(c) Target Four High Ceiling Pitchers Cheaply, But Do Not Get Attachment Issues

The other key takeaway is: DO NOT SPEND MONEY ON LOW-FLOOR, HIGH-CEILING PITCHERS. We are saving our bullets for elite starters and hitters; we will accumulate low-floor, high-ceiling pitchers cheaply. For example, these pitchers have been available in the last few rounds of drafts by ADP, or have gone undrafted altogether: Joe Ross (207), Matt Moore (222), Garrett Richards (216), Blake Snell (240), Tyler Glasnow (258), Dylan Bundy (284), Tyler Skaggs (293), Francisco Liriano (311), Daniel Norris (315), Luke Weaver (325), and Eduardo Rodriguez (343).

Do not grow attached to these pitchers if they fail; replace them with streamers. One of the issues with spending more money on these high-ceiling types is that we often ignore that draft prices are sunk costs, and that we should take a better option on waivers if it arises. Getting our upside types late and cheap allows us the mental strength to abandon them more easily, which is important since these roster spots should involve a lot of shuffling. The ultimate goal is to stream one or two of them, keep one or two of them, and acquire a dominant setup man (or hitter) off waivers, but it may take us a lot of waiver claims to get there. Because we only need 460 innings out of these four slots, so we have the time and ability to gamble.

(d) Load Up on Closers

An interesting phenomenon occurs with closers; in many leagues, a number go cheaply or late in drafts. Yet, when trades are discussed, they require much more of a haul. Because you have been saving roster space elsewhere, take advantage and grab these closers! Your elite starters and reliever will allow you to stomach less than elite closer rate stats, so you can simply accumulate saves with okay rate stats cheaply. And if a need arises, you now have a valuable trade chip.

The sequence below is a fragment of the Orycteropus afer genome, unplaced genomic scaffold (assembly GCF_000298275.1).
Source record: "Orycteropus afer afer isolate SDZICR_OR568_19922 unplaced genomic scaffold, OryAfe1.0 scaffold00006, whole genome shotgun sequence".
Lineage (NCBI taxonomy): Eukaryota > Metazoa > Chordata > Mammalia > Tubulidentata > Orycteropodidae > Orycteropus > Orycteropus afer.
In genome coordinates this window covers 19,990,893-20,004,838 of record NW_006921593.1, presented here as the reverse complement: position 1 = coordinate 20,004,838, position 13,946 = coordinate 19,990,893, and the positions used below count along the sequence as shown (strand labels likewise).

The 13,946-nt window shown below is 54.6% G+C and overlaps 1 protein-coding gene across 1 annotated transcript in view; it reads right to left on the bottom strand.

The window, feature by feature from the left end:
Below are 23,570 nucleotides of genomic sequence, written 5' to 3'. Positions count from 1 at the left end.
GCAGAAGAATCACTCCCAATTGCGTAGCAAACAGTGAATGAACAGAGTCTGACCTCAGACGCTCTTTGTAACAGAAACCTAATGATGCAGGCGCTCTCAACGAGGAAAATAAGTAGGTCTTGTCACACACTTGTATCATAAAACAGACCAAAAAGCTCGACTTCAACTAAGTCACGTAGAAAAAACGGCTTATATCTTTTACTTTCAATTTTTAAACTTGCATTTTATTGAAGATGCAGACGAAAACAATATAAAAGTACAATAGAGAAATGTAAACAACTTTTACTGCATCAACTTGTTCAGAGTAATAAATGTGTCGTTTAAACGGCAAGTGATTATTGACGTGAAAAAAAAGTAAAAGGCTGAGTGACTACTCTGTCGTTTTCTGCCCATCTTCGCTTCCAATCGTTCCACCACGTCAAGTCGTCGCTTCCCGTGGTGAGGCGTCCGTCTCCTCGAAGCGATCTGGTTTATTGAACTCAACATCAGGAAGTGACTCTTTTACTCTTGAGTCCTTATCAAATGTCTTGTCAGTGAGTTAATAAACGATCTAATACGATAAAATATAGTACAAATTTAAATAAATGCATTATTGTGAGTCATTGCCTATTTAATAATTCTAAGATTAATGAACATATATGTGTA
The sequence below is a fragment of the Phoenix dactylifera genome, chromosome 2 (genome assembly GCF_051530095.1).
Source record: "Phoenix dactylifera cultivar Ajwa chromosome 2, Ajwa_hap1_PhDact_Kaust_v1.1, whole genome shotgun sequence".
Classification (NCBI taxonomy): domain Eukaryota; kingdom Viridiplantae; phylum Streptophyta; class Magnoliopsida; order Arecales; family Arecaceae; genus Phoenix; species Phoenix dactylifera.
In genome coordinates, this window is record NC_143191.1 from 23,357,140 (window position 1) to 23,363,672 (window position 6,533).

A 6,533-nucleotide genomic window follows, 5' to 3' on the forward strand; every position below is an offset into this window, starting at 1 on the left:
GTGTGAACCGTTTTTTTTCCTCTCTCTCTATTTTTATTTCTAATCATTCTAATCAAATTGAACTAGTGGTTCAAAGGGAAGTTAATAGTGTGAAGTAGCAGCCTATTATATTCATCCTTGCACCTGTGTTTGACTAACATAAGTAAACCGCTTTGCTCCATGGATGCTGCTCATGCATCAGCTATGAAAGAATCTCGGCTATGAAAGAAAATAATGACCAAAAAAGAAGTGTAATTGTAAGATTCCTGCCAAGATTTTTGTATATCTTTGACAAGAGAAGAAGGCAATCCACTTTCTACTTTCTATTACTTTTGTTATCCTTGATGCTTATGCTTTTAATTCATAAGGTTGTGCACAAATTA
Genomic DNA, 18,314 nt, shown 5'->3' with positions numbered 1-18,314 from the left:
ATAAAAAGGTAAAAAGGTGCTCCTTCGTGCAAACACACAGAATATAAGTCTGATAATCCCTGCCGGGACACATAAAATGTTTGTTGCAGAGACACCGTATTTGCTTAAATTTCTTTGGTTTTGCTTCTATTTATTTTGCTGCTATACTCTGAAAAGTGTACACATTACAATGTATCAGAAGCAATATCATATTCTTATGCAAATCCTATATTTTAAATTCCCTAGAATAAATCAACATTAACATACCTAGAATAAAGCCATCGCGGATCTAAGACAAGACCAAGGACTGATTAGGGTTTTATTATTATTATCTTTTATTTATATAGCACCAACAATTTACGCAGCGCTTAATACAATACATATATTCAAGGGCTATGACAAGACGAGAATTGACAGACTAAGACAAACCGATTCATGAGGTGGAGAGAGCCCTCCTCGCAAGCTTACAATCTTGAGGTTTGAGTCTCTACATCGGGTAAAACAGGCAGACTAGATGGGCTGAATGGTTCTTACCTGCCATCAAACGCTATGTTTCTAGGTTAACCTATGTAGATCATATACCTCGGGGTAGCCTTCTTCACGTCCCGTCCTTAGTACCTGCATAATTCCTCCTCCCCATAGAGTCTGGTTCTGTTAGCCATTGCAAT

This does not mean you should avoid elite closers. If one falls to good value, grab him (e.g. Jansen in the eighth round). You may then spend less money on your third starting pitcher, as the closer’s elite ratios would offset the third pitcher’s risk.

(e) Grab an Elite Reliever

You should also grab one dominant reliever who is not a closer. These types (10 K/9, low WHIP) are often available late and on the waiver wire. Ideally, they would be a handcuff to a questionable closer you have, or a handcuff to another closer, but that is not necessary. Eventually, you may want to trade in one of your lottery ticket starters for a second dominant reliever if you need pitching help, or if not, use the slot on a bench bat.

(f) Get Lucky

It’s often said that we make our own luck. To some extent, we are trying to make our own luck by loading up on high upside, lottery tickets. But to a larger extent, as stated in the beginning of the last piece, to win your league you need (1) proper strategy and (2) proper player identification. This strategy piece is half the battle, but check my rankings to help you with the other half. Good luck!